Ecology in the Anthropocene: addressing the grand challenge of our time
Statement of the Ecological Society of Australia 2018 Conference
29 November 2018
The Ecological Society of Australia (ESA) is alarmed that in recent times governments – both state and federal – have continued to cut funding to science and the environment, and that ecological knowledge and evidence are often not considered or worse, wilfully dismissed, in policy decisions and management actions that affect the environment. This situation is of deep concern, given Australia is home to an extraordinary array of unique plants, animals and other organisms, which shape our national identity and contribute to our wellbeing and prosperity.
This week over 700 ecologists have gathered in Brisbane for the annual conference of the ESA, addressing the theme ‘Ecology in the Anthropocene’. We are addressing the grandest of all society’s challenges; how to reverse the biodiversity crisis and ensure people and nature can thrive together on Earth.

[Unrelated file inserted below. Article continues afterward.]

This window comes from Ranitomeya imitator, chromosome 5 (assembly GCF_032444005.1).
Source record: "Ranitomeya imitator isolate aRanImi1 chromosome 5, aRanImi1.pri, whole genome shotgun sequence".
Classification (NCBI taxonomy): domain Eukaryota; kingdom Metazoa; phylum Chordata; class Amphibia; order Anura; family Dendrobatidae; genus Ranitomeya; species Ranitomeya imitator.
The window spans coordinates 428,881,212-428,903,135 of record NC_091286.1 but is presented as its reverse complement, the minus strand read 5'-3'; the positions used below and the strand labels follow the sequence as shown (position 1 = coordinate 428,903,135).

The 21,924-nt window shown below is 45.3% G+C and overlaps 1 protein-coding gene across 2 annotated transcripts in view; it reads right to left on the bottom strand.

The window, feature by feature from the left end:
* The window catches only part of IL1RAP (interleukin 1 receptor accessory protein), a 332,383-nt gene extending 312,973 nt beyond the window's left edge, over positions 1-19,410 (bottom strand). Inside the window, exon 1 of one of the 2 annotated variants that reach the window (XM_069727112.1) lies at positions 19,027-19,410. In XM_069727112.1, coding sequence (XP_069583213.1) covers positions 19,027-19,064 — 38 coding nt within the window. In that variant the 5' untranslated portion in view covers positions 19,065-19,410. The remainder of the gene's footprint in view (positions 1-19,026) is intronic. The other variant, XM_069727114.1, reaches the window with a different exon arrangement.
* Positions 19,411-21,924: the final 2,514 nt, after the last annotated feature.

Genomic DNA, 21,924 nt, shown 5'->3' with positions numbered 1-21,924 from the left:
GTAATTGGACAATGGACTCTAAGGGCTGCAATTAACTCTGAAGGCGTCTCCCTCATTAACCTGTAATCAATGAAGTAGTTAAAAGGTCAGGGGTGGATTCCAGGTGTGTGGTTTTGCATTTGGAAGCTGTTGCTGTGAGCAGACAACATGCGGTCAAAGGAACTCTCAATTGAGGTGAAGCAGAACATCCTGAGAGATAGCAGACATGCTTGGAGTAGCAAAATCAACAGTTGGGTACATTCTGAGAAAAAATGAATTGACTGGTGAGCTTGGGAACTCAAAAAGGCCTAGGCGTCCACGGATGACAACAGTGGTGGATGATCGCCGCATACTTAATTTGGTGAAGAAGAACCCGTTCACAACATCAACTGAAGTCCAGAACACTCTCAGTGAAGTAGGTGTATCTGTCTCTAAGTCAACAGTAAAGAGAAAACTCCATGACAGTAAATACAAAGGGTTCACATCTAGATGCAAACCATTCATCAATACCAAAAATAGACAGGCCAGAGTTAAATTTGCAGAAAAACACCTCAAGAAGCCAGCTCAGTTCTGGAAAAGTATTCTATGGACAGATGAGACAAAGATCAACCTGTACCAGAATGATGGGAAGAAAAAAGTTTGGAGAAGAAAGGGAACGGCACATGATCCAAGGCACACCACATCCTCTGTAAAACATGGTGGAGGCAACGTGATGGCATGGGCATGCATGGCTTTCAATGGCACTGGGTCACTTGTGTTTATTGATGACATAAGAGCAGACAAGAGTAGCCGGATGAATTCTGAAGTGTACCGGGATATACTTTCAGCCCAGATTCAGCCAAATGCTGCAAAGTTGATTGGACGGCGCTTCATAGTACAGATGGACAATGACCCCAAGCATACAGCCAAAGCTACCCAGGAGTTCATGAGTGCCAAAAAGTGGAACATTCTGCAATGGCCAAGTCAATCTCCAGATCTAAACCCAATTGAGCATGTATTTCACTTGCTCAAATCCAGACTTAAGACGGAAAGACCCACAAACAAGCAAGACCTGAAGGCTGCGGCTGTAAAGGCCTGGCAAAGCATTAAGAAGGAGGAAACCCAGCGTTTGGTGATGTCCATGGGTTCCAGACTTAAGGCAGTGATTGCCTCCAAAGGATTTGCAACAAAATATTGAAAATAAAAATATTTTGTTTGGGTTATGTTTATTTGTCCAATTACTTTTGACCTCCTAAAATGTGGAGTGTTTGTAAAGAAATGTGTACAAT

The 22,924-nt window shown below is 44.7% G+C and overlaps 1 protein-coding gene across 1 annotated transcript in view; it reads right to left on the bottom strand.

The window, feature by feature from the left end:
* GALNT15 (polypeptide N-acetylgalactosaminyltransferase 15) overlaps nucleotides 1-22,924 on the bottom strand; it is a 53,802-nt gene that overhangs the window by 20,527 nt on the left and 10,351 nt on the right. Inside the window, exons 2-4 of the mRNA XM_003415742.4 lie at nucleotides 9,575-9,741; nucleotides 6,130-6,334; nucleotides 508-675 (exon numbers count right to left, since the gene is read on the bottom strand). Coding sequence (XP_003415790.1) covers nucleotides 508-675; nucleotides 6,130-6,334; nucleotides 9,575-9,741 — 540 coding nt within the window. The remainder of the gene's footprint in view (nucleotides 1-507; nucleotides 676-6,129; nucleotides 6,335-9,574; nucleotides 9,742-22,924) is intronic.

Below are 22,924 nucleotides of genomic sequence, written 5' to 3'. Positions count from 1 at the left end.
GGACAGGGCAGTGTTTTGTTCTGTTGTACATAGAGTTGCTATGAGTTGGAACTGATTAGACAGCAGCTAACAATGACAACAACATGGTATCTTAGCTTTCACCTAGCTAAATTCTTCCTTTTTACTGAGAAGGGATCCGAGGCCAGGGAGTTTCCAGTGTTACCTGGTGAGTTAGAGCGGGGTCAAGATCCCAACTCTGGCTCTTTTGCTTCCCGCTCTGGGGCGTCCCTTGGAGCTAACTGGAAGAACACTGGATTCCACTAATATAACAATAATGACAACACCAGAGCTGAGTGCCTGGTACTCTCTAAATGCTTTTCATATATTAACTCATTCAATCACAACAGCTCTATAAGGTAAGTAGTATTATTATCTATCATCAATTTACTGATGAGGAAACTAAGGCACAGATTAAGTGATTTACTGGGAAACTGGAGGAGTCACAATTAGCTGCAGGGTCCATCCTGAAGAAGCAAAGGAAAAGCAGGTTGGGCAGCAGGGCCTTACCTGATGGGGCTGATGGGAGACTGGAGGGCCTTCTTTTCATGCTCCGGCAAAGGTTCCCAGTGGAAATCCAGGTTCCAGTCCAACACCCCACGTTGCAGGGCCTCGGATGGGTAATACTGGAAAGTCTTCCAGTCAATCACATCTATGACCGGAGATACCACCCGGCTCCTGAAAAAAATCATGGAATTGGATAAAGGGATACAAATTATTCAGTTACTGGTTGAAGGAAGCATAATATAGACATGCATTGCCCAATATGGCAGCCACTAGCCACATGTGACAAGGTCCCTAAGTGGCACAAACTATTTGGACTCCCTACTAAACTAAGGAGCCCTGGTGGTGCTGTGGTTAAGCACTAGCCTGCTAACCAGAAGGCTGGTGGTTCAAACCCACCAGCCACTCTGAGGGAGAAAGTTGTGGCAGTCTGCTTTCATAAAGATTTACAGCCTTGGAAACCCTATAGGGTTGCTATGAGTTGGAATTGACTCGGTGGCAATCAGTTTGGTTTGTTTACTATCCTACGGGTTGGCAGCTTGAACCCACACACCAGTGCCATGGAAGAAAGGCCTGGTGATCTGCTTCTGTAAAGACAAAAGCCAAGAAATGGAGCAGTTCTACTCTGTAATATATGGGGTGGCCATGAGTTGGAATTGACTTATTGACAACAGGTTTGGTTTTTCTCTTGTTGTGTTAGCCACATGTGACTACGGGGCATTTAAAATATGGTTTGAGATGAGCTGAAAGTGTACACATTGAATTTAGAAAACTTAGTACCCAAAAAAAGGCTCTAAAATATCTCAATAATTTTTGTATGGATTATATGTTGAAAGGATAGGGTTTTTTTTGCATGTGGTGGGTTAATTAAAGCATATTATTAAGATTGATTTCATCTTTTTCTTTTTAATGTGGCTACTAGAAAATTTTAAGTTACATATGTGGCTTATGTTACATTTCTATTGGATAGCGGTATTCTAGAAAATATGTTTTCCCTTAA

We call for the following urgent actions:
- Set meaningful and measurable targets for conserving species
- Substantially increase national public investment in biodiversity conservation
- Ensure policy, legislation, and environmental decision making are underpinned by rigorous ecological science
- Collaborate with Indigenous communities to include traditional ecological knowledge in decisions about ecosystem policy and management
- Improve monitoring of threatened species and ecosystems, and management actions
- Address threatening processes to prevent further species and ecosystem declines and promote recovery
- Revise or replace the Environment Protection and Biodiversity Conservation Act 1999 to provide a robust framework for upholding environmental protection and accountability
- Appoint and adequately resource an independent environmental commissioner, at arm’s length from government, with powers to ensure environmental laws and values are being upheld by governments
- Deliver strong national and international leadership and coordination across government portfolios to ensure an improving trajectory for biodiversity
Since its inception in 1959, the ESA has dedicated itself to promoting ecology, supporting the application of ecological principles to protect and conserve ecosystems, and promoting the exchange of ecological knowledge for education and cultural development. This conference has highlighted how important this mission remains almost 60 years later. We remain committed to fulfilling this mission, and stand ready to work alongside our nation’s institutions and leaders to addressing the challenge before us.